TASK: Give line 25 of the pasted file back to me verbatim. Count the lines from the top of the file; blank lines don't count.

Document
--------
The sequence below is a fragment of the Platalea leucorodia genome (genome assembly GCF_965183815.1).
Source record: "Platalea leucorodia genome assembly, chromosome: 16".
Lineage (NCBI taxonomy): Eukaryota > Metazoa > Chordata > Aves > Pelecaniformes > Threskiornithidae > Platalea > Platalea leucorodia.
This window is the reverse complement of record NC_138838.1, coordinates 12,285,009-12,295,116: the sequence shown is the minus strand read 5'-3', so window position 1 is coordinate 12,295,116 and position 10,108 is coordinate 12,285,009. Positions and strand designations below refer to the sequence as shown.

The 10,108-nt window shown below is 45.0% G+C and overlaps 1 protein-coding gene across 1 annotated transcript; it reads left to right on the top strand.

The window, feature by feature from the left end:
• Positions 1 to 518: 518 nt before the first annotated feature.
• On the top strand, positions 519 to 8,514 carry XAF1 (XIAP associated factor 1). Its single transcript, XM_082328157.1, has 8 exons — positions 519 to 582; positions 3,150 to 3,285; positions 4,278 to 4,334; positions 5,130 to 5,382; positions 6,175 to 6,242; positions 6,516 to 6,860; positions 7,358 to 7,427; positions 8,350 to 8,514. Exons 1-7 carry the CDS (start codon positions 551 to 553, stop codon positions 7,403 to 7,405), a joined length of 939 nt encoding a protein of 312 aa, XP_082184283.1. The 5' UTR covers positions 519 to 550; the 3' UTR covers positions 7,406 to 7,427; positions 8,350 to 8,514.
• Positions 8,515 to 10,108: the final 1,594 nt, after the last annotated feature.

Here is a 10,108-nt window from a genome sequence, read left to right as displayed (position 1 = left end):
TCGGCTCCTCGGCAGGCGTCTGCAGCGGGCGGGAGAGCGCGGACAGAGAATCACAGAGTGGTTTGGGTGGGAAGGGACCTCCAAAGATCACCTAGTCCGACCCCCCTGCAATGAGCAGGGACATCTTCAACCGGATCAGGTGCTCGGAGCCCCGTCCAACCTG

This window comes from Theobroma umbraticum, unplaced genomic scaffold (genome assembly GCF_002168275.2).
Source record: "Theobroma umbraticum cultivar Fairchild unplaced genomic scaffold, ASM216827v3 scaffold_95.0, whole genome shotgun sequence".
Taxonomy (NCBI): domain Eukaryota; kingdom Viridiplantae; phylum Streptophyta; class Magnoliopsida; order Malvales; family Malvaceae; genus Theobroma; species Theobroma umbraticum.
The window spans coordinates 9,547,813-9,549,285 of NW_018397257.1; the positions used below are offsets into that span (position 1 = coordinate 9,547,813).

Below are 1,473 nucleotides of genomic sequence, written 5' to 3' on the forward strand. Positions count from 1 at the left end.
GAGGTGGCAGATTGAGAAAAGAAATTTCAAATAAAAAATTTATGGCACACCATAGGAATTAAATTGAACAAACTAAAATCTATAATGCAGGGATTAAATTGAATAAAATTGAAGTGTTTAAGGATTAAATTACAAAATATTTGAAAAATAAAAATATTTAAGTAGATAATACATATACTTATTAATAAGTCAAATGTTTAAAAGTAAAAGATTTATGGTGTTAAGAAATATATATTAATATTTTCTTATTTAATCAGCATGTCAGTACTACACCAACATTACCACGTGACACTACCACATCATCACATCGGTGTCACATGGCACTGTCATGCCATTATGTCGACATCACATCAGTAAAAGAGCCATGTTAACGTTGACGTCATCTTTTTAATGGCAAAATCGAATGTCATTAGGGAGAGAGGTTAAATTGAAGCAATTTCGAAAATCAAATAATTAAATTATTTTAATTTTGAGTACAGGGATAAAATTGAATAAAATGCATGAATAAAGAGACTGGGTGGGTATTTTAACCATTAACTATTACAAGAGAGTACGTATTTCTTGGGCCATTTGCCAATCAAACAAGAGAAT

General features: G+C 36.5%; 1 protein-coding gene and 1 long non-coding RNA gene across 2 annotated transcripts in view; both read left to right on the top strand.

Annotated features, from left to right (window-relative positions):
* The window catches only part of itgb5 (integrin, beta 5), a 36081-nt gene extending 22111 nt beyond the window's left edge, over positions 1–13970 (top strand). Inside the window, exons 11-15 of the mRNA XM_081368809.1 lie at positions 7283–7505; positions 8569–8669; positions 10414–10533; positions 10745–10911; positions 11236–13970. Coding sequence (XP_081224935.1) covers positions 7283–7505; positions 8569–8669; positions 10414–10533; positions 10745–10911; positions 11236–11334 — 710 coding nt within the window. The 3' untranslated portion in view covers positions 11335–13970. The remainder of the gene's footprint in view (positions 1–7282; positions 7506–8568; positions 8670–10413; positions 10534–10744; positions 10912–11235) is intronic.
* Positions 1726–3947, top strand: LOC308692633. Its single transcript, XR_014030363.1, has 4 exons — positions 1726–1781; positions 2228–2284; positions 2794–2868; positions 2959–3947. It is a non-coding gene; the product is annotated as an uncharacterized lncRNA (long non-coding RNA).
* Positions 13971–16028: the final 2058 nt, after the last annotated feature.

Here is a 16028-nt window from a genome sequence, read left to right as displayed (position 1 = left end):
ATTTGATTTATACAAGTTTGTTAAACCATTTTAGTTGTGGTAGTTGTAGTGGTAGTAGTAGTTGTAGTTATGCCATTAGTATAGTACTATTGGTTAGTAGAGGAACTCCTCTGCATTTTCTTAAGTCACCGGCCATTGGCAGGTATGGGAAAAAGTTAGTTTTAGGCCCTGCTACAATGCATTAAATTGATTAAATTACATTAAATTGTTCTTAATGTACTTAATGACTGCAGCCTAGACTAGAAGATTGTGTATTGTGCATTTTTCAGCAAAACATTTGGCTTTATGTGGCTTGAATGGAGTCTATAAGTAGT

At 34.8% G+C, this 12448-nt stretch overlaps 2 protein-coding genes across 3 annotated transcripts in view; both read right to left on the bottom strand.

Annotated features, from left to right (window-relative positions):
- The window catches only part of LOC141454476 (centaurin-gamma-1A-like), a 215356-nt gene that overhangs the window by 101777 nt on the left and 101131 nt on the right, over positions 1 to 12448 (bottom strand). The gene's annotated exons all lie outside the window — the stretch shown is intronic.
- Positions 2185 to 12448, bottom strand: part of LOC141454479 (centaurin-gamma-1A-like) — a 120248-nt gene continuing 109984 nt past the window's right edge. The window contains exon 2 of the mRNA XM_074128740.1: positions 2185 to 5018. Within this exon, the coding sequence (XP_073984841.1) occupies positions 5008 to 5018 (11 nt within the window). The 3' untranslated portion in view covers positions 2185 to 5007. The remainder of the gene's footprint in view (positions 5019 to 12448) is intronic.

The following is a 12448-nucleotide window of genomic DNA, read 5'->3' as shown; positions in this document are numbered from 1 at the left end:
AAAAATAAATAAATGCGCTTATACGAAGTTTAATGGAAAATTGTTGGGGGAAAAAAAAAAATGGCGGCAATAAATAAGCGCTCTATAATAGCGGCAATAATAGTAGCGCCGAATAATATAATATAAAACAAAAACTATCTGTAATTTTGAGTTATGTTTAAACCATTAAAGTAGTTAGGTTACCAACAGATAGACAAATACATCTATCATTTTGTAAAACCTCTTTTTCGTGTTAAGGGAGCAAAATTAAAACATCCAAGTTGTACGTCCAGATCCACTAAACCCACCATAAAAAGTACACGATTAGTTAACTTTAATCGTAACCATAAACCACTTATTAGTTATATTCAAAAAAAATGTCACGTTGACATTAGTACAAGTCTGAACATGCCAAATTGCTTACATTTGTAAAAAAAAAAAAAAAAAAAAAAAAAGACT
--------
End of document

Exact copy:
At 34.8% G+C, this 12448-nt stretch overlaps 2 protein-coding genes across 3 annotated transcripts in view; both read right to left on the bottom strand.